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Search intensifies for Flight 370 as two more 'pings' heard

A fast response craft from Australian Defence Vessel Ocean Shield tows Able Seaman Clearance Diver Michael Arnold as he searches the ocean for debris of the missing Malaysia Airlines Flight MH 370.

LEUT Ryan Davis

More pings – presumed to be from the lost Malaysia Airlines Flight 370 – were detected overnight, raising hopes that searchers were closing in on the wreckage of the disappeared plane.

"I believe we are searching in the right area but we need to visually identify aircraft wreckage before we can confirm with certainty that this is the final resting place of MH370," said Angus Houston, head of the Australian agency co-ordinating the search.

"I'm now optimistic that we will find the aircraft, or what is left of the aircraft, in the not too distant future."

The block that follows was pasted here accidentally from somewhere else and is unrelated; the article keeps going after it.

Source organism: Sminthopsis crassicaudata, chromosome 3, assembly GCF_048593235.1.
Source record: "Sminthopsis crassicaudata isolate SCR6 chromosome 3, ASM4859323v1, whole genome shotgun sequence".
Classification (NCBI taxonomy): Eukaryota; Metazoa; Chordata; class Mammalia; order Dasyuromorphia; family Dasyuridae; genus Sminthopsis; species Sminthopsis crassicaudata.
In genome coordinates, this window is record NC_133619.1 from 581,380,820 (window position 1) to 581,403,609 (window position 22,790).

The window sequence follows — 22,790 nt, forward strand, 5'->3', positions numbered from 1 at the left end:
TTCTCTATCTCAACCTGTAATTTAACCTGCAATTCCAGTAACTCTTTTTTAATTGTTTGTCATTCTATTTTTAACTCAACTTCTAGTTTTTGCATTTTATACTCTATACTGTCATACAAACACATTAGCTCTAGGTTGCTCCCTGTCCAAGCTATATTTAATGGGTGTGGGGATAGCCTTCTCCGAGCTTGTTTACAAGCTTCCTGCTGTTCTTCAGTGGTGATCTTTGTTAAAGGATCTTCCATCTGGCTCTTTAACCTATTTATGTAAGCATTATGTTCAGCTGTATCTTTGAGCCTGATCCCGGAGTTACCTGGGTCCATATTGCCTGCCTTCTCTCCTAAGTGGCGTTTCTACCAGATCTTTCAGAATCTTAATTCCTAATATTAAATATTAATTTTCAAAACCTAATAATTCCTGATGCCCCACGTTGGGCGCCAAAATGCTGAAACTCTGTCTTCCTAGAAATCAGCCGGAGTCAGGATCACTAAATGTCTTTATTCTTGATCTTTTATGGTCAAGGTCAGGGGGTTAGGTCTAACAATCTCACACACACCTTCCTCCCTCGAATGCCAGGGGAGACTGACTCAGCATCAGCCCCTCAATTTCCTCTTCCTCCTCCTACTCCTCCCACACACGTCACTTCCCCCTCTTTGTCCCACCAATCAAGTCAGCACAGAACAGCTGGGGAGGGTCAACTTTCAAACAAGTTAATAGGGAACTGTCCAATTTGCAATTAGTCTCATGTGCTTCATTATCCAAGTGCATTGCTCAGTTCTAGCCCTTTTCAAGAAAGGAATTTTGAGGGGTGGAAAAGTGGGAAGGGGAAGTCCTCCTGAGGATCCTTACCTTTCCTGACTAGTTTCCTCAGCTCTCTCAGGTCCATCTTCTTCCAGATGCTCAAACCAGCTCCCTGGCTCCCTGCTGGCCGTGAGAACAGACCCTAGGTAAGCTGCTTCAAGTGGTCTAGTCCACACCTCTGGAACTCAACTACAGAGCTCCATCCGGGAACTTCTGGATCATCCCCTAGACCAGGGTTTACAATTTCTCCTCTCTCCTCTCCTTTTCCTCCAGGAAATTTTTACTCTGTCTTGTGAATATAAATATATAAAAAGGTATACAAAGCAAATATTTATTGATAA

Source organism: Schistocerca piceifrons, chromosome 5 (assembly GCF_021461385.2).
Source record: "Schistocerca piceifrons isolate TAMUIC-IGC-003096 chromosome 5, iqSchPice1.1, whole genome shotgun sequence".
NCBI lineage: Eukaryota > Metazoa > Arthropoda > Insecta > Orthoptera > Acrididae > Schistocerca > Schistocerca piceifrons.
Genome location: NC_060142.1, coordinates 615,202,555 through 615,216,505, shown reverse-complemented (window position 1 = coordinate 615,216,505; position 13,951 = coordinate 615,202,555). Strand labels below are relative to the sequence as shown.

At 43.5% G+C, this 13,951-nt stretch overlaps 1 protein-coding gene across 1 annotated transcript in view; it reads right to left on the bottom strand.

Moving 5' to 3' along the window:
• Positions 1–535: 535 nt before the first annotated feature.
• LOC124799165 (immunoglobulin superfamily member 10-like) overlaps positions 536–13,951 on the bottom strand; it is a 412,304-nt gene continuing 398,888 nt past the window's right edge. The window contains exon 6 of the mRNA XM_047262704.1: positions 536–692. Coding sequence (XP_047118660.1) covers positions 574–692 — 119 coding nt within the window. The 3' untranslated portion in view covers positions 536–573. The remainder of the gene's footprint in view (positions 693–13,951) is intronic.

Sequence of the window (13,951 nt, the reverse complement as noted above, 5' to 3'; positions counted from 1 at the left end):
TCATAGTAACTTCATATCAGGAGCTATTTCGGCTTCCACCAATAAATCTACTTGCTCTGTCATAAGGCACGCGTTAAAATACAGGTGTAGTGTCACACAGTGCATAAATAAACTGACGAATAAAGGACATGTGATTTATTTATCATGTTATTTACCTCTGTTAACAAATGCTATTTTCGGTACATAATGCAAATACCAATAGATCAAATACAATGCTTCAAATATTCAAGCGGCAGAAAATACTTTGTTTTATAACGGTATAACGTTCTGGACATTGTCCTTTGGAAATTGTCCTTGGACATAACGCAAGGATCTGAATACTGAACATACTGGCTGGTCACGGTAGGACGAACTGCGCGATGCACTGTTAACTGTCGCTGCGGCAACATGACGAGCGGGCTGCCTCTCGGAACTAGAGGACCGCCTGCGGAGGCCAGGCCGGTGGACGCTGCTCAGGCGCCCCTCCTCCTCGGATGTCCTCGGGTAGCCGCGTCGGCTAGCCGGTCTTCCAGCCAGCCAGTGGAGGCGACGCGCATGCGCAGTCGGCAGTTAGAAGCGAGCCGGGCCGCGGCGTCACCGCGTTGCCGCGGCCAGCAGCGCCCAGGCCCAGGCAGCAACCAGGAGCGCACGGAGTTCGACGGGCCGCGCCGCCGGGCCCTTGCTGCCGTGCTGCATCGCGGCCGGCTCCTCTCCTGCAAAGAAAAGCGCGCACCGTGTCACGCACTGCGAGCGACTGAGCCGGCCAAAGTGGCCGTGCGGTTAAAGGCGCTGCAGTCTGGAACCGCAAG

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The Boeing 777, with 239 people on board, disappeared barely an hour after takeoff a month ago.

Twice, late Tuesday afternoon and then during the night, the Australian naval vessel Ocean Shield – towing a sophisticated listening device provided by the U.S. Navy – picked up signals that matched those emitted by the two flight recorders on the missing aircraft. Signals had previously been heard days earlier, but for more than 48 hours, Ocean Shield had been unable to reacquire them.

The new sounds were not in the same area as those detected on the weekend. "I'd say they are separate acoustic events," U.S. Navy Captain Mark Matthews told Reuters.

That could further complicate an already difficult search. The pings only travel a few kilometres, suggesting either one or the other of the locations may be a false lead.